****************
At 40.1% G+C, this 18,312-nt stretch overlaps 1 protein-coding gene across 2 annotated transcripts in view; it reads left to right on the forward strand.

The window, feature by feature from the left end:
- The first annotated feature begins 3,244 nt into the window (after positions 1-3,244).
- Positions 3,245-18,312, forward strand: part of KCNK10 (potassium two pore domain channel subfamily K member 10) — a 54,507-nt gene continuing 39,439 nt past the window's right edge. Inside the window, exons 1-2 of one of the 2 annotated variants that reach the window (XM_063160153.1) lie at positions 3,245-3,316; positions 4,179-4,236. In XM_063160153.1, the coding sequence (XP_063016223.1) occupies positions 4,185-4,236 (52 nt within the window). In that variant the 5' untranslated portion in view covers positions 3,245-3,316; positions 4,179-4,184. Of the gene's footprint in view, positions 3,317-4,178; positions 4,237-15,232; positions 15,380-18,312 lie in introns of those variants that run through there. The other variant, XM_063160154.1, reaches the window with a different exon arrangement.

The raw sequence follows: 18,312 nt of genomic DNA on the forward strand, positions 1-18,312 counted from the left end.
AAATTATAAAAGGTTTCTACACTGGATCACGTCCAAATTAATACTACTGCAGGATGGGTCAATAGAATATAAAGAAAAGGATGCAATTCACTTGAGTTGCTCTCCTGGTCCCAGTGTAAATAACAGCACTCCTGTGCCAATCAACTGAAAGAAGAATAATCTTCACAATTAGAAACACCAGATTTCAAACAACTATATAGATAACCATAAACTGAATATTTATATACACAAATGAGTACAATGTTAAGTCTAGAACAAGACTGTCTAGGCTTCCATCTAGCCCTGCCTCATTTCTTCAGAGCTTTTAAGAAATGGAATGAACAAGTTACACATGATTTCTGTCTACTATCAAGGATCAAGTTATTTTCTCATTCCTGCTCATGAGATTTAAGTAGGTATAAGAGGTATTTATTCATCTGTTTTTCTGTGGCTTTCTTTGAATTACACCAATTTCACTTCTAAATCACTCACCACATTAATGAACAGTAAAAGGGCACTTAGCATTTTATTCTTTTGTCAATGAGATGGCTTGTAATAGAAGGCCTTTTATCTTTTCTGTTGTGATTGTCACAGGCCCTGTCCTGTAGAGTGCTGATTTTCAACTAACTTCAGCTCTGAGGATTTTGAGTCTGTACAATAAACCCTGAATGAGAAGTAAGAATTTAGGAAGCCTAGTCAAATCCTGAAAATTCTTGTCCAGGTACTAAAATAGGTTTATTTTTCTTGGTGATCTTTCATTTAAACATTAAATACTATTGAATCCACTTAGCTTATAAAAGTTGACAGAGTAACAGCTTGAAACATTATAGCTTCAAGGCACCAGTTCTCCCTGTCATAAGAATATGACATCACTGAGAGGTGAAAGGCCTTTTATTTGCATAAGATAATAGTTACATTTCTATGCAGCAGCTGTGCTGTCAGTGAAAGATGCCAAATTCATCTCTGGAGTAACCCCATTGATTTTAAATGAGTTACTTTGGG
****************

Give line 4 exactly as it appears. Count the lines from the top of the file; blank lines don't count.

- Positions 3,245-18,312, forward strand: part of KCNK10 (potassium two pore domain channel subfamily K member 10) — a 54,507-nt gene continuing 39,439 nt past the window's right edge. Inside the window, exons 1-2 of one of the 2 annotated variants that reach the window (XM_063160153.1) lie at positions 3,245-3,316; positions 4,179-4,236. In XM_063160153.1, the coding sequence (XP_063016223.1) occupies positions 4,185-4,236 (52 nt within the window). In that variant the 5' untranslated portion in view covers positions 3,245-3,316; positions 4,179-4,184. Of the gene's footprint in view, positions 3,317-4,178; positions 4,237-15,232; positions 15,380-18,312 lie in introns of those variants that run through there. The other variant, XM_063160154.1, reaches the window with a different exon arrangement.